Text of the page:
These basic skills are essential to all forms of work and form the base for further, more technical training. It is also in lower skilled roles where the likelihood of automation is higher and subsequently a higher need for these people to retrain. For instance, the ONS found that professional occupations are the ones least likely to be automated while elementary occupations are the ones most likely to be automated.   

There are an increasing number of children leaving school without Level 2 qualifications. For the 2019/20 academic year, 18.2% of 19 year olds were without these qualifications, this is compared to 12.5% in 2014/15. The numbers achieving Level 3 has flatlined in this period. The attainment rate for 19 year olds went from 60.5% in 2014/15 to 60.2% in 2019/20.

Additionally, adult participation and achievements at a basic skill level have been dropping. For the 2021/22 academic year, adult (19+) participation in basic skills training (English, Maths, Digital) was at 289,540 compared to 348,680 in 2019/20. Total achievement rates in basic skills have dropped from 273,380 in 2016/17 to 192,260 in 2020/21. These numbers can in part be explained by the pandemic, but it is still concerning to see such a drop in numbers.

Since the introduction of the apprenticeship levy, participation in intermediate apprenticeships (equivalent of level 2) has dramatically dropped from 487,200 in 2016/17 compared to 185,400 in 2020/21. At the same time participation in Higher Apprenticeships (Level 4 or above) has dramatically increased from 60,800 to 207,900 in the same time period. 

Ensuring all children leave education with at least Level 2 qualifications is fundamental for employers. It is highly concerning that we are going backwards in this regard. Equally, the amount of adults improving their basic skills and taking intermediate apprenticeships has seen a large decrease. These skills are fundamental to employment. Without ensuring we have the basics correct, individuals will struggle in the labour market, employers will struggle to succeed and the economy will suffer.

Government initiatives for level 3 and below qualifications

There have been recent government initiatives in this area. This includes a forthcoming Schools White Paper that pledges to focus on improving literacy and numeracy. There has also been the introduction of free Level 3 training courses for adults currently without a qualification at that level. Access is due to be expanded to any adult in England earning under the National Living Wage annually, regardless of their prior qualification level. The introduction and subsequent expansion of Skills Bootcamps has also been announced. 

While these initiatives are welcome, it is too early to fairly conclude on their effectiveness. At early stages, skills bootcamps have attracted high participation rates and interest from SMEs. An early assessment of Skills Bootcamps found that 76% of employers involved with the scheme were SMEs and it had positive outcomes for learners. On the other hand, ONS data suggests that the free Level 3 courses has not particularly boosted uptake but this is at a very early stage. We also welcome the roll-out of T-Levels, which we hope will bring higher prestige to level 3 technical qualifications. We want to work with DFE to ensure these programmes lead to positive outcomes for learners.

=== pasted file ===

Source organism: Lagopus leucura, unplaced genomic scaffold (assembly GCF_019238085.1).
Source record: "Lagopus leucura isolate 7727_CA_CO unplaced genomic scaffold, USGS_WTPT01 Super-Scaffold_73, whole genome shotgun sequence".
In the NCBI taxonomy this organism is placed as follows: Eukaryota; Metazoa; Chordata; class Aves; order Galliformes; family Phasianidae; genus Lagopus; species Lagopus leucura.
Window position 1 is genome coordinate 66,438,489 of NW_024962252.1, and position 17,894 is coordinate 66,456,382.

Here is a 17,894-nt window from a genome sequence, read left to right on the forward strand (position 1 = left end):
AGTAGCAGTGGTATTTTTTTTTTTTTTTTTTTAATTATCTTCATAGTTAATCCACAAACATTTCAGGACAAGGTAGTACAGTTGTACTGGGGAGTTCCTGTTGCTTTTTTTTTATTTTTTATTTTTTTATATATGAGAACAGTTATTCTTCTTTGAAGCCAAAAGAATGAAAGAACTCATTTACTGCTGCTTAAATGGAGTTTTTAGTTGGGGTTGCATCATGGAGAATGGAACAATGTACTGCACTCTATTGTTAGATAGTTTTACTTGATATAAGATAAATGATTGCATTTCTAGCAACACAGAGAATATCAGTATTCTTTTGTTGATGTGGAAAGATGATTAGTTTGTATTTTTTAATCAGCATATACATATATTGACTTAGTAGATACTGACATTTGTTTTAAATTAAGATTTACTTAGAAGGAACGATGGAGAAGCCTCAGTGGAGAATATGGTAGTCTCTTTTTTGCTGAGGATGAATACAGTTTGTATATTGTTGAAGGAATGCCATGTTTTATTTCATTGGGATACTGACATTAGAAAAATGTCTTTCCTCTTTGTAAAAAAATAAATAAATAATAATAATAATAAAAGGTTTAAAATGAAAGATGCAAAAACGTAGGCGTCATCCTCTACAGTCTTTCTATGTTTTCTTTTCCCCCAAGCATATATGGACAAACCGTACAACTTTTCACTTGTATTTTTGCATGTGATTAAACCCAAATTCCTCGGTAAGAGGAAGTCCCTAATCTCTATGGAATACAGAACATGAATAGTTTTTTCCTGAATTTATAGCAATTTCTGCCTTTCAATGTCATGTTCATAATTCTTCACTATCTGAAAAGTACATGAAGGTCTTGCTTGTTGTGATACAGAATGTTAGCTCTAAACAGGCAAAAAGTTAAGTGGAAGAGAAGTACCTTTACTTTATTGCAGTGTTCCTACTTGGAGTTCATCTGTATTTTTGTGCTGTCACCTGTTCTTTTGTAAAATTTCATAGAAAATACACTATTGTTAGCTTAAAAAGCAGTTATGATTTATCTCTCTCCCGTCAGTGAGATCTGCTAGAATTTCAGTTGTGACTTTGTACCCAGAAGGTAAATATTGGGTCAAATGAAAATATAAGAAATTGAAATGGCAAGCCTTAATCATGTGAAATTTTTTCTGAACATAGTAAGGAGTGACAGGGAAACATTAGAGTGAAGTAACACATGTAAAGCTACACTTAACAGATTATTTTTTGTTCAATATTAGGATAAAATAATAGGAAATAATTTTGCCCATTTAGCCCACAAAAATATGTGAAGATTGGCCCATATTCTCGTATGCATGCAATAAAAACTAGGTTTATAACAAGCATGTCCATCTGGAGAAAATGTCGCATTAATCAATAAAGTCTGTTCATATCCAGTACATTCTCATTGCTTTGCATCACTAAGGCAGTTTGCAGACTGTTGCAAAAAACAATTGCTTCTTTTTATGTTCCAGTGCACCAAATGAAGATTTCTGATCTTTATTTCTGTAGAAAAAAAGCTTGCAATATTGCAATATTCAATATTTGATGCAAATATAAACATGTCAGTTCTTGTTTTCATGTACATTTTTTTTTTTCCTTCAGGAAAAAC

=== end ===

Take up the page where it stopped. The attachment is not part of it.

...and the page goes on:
While such initiatives are welcome, there appears to be little focus on improving uptake in courses below Level 3 for adults. Reforms to the apprenticeship system are fundamental to ensuring that uptake of intermediate level apprenticeships increases.

SMEs tend to hire more apprenticeships at an intermediate and advanced level. Since the apprenticeship reforms in 2017, there has been a large drop off in SMEs hiring apprentices. In 2020/21, 63.9% of starts were supported by Apprenticeship Service Account (ASA) levy funds and 36.1% apprenticeship starts were at non-levy payers. This is compared to 2016/17 when 52.8% of apprenticeship starts were at SMEs.

Our 2019 report, Fit for the Future: apprenticeship and small businesses found that 87% of all apprenticeships offered by small firms are at Level 2 ‘Intermediate’ (49%) and Level 3 ‘Advanced’ (38%). 92% of apprenticeships offered by small firms are held by 16-24 year olds (including 47% of 16-18 year olds). Of those small businesses that have employed apprentices, many say they have hired from the following disadvantaged groups:


Therefore, ensuring that the apprenticeship system works for small businesses is fundamental to boosting starts at intermediate and advanced apprenticeship levels as well as increasing participation from young people and disadvantaged groups.